A psychologist has spoken about the harmful impact vaping can have on those who are addicted.
While vaping is considered an effective way to get people to quit smoking, concerns have been raised about those who were never smokers picking up the habit – particularly children and young people, as hospital admissions for children due to vaping quadrupled in a year.
In March last year, a Department of Health and Social Care spokesperson told LADbible: “While vaping is a preferable alternative to smoking for adults, we are concerned about the rise in youth vaping, particularly the increasing use of disposable vaping products.
“We are exploring a range of measures to address this – including clamping down on children accessing vapes illegally, and those who are getting them hooked on nicotine.
“It’s right for the government to do all it can to protect children from addiction.”
Now, Australian Claire Wakefield, a researcher and psychologist from the Minderoo Foundation, appeared on Abbie Chatfield’s It’s A Lot podcast where she revealed some of the negative effects of vaping that she sees.
Revealing a red flag about when a habit has become an addiction, she said: “The clues for me that I reckon are worrying, is when you start thinking about it when you don’t want to think about it.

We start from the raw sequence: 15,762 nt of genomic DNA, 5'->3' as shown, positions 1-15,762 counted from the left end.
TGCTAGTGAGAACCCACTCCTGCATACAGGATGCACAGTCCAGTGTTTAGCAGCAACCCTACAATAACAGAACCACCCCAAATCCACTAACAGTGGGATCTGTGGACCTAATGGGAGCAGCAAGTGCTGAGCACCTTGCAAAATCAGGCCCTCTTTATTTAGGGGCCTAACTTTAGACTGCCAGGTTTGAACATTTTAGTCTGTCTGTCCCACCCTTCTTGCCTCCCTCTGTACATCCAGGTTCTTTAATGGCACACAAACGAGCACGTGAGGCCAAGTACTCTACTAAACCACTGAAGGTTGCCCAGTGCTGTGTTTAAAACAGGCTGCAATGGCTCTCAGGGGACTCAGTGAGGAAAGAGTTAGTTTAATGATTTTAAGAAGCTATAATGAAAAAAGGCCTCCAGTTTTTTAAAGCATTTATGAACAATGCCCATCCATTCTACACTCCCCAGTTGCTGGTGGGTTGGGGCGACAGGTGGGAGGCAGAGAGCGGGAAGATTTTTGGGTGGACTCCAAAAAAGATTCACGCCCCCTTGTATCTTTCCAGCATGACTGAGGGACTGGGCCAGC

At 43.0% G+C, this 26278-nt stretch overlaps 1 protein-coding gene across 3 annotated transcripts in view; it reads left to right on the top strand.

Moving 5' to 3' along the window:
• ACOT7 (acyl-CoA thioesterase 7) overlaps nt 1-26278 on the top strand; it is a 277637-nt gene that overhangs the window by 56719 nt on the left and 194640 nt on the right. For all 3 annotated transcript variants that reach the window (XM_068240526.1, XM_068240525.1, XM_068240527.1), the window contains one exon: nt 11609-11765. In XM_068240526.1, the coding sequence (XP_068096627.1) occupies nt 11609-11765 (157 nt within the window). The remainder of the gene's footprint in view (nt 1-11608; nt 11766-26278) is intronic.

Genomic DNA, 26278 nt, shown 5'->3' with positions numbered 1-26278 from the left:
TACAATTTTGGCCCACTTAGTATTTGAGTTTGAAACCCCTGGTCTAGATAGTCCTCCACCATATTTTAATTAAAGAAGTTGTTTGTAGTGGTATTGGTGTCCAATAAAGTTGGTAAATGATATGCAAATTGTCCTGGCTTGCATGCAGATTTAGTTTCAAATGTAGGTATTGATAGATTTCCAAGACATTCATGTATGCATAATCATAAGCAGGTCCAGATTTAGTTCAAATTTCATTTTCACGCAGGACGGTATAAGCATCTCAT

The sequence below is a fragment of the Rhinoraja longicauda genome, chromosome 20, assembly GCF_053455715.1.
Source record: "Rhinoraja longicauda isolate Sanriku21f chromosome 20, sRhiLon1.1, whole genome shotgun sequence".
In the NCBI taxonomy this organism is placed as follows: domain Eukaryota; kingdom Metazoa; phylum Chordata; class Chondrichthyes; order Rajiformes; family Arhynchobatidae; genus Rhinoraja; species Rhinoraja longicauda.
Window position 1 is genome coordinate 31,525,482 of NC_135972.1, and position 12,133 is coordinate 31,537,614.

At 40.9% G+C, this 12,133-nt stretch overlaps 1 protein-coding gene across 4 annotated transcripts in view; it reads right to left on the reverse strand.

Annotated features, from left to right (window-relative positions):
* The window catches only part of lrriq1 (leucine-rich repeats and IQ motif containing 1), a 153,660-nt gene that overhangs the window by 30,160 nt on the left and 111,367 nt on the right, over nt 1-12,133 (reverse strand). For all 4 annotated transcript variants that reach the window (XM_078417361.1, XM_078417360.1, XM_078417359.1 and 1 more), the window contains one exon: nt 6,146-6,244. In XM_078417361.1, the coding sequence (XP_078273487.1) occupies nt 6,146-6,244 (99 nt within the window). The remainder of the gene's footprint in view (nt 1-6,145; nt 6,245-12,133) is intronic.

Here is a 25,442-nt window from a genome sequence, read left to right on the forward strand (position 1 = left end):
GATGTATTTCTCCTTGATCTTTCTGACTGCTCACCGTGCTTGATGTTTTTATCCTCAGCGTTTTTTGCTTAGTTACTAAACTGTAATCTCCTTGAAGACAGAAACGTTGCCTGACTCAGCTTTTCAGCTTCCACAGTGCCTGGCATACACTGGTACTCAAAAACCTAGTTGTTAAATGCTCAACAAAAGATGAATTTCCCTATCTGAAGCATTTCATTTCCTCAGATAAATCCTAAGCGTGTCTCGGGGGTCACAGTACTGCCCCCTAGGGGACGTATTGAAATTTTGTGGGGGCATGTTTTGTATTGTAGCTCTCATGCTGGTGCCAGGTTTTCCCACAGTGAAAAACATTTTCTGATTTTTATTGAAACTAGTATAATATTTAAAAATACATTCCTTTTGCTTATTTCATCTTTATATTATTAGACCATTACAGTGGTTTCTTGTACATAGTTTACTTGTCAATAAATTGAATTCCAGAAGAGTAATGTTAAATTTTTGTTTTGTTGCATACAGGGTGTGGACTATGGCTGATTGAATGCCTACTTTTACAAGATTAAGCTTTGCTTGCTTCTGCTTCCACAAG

“You wake up in the morning and the first thing you think is, ‘Where’s my vape?’ Or if you get, like, anxiety about wondering where I’m going to get my next one.”
However, Wakefield went on to describe a more worrying impact: nicotine poisoning, or ‘nic sick’ as it’s dubbed.
She said: “The ones that hit home for me – where there’s tons of evidence – is acute nicotine toxicity, which they call ‘nic-sick’. That’s essentially when you have too much nicotine at once.”
According to the American Lung Association (ALA), vapes and pure liquid nicotine contain higher amounts of nicotine than cigarettes, which can increase your risk of nicotine poisoning.
Those who have nicotine poisoning could be met with a host of grim symptoms such as nausea and vomiting, dizziness, headaches, confusion, diarrhoea, shallow breathing and extreme fatigue – and in some cases it can even be fatal.
Wakefield went on to describe one particularly grim case in which a young woman started to throw up strawberry-flavoured vomit.
“She says she knew she had a problem when her vomit started tasting like vape,” she told the shocked podcast host.
“Strawberry-flavoured vomit, because she’d had so much vape. If you Google ‘Vape burns’, it’s not pretty.” Not pretty at all.